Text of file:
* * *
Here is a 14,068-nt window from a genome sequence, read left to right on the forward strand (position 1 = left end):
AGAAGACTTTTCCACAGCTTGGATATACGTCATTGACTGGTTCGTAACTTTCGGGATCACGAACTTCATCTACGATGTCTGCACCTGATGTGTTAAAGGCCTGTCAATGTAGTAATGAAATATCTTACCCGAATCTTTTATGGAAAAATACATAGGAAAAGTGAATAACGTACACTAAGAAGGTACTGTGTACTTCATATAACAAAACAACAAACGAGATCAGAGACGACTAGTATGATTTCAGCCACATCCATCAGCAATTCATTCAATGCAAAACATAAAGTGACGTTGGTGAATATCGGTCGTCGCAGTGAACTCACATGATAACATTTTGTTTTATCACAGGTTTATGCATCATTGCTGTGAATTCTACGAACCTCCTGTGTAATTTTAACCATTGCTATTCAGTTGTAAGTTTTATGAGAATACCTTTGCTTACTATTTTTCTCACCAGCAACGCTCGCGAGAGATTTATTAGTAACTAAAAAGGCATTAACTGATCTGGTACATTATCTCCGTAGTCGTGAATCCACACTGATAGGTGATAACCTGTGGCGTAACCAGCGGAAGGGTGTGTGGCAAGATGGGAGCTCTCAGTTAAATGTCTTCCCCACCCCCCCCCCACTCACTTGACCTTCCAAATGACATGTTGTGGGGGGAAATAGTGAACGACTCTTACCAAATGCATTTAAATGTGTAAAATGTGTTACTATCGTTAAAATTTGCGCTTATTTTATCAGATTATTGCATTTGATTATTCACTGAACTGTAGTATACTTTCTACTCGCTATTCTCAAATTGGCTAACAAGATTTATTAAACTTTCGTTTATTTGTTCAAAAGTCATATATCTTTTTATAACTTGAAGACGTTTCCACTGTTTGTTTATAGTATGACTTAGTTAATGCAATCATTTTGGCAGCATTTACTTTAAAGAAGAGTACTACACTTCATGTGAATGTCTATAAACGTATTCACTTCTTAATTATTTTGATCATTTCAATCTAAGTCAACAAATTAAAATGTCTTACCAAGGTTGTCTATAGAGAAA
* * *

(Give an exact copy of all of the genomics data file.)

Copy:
Here is a 14,068-nt window from a genome sequence, read left to right on the forward strand (position 1 = left end):
AGAAGACTTTTCCACAGCTTGGATATACGTCATTGACTGGTTCGTAACTTTCGGGATCACGAACTTCATCTACGATGTCTGCACCTGATGTGTTAAAGGCCTGTCAATGTAGTAATGAAATATCTTACCCGAATCTTTTATGGAAAAATACATAGGAAAAGTGAATAACGTACACTAAGAAGGTACTGTGTACTTCATATAACAAAACAACAAACGAGATCAGAGACGACTAGTATGATTTCAGCCACATCCATCAGCAATTCATTCAATGCAAAACATAAAGTGACGTTGGTGAATATCGGTCGTCGCAGTGAACTCACATGATAACATTTTGTTTTATCACAGGTTTATGCATCATTGCTGTGAATTCTACGAACCTCCTGTGTAATTTTAACCATTGCTATTCAGTTGTAAGTTTTATGAGAATACCTTTGCTTACTATTTTTCTCACCAGCAACGCTCGCGAGAGATTTATTAGTAACTAAAAAGGCATTAACTGATCTGGTACATTATCTCCGTAGTCGTGAATCCACACTGATAGGTGATAACCTGTGGCGTAACCAGCGGAAGGGTGTGTGGCAAGATGGGAGCTCTCAGTTAAATGTCTTCCCCACCCCCCCCCCACTCACTTGACCTTCCAAATGACATGTTGTGGGGGGAAATAGTGAACGACTCTTACCAAATGCATTTAAATGTGTAAAATGTGTTACTATCGTTAAAATTTGCGCTTATTTTATCAGATTATTGCATTTGATTATTCACTGAACTGTAGTATACTTTCTACTCGCTATTCTCAAATTGGCTAACAAGATTTATTAAACTTTCGTTTATTTGTTCAAAAGTCATATATCTTTTTATAACTTGAAGACGTTTCCACTGTTTGTTTATAGTATGACTTAGTTAATGCAATCATTTTGGCAGCATTTACTTTAAAGAAGAGTACTACACTTCATGTGAATGTCTATAAACGTATTCACTTCTTAATTATTTTGATCATTTCAATCTAAGTCAACAAATTAAAATGTCTTACCAAGGTTGTCTATAGAGAAA